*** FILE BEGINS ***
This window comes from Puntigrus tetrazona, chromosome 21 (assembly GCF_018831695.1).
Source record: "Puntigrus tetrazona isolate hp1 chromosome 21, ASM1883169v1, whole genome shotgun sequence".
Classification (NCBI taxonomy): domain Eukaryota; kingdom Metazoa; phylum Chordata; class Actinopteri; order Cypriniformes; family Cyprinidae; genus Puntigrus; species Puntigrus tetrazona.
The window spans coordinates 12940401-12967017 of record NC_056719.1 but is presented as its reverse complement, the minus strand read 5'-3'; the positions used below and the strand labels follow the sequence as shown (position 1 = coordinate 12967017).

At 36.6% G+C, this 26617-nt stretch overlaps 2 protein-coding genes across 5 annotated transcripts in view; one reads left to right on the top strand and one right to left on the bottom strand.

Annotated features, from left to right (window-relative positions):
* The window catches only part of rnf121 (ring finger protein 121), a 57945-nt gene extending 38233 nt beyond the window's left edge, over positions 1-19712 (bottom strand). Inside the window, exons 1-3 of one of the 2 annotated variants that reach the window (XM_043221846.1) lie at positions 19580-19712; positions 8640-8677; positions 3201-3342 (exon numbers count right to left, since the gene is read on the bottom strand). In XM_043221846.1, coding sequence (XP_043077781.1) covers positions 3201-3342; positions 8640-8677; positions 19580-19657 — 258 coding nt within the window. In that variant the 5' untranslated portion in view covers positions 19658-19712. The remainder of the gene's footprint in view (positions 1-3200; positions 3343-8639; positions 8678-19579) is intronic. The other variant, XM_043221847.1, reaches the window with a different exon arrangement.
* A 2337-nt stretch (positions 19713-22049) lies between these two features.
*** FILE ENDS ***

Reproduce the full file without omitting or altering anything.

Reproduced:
This window comes from Puntigrus tetrazona, chromosome 21 (assembly GCF_018831695.1).
Source record: "Puntigrus tetrazona isolate hp1 chromosome 21, ASM1883169v1, whole genome shotgun sequence".
Classification (NCBI taxonomy): domain Eukaryota; kingdom Metazoa; phylum Chordata; class Actinopteri; order Cypriniformes; family Cyprinidae; genus Puntigrus; species Puntigrus tetrazona.
The window spans coordinates 12940401-12967017 of record NC_056719.1 but is presented as its reverse complement, the minus strand read 5'-3'; the positions used below and the strand labels follow the sequence as shown (position 1 = coordinate 12967017).

At 36.6% G+C, this 26617-nt stretch overlaps 2 protein-coding genes across 5 annotated transcripts in view; one reads left to right on the top strand and one right to left on the bottom strand.

Annotated features, from left to right (window-relative positions):
* The window catches only part of rnf121 (ring finger protein 121), a 57945-nt gene extending 38233 nt beyond the window's left edge, over positions 1-19712 (bottom strand). Inside the window, exons 1-3 of one of the 2 annotated variants that reach the window (XM_043221846.1) lie at positions 19580-19712; positions 8640-8677; positions 3201-3342 (exon numbers count right to left, since the gene is read on the bottom strand). In XM_043221846.1, coding sequence (XP_043077781.1) covers positions 3201-3342; positions 8640-8677; positions 19580-19657 — 258 coding nt within the window. In that variant the 5' untranslated portion in view covers positions 19658-19712. The remainder of the gene's footprint in view (positions 1-3200; positions 3343-8639; positions 8678-19579) is intronic. The other variant, XM_043221847.1, reaches the window with a different exon arrangement.
* A 2337-nt stretch (positions 19713-22049) lies between these two features.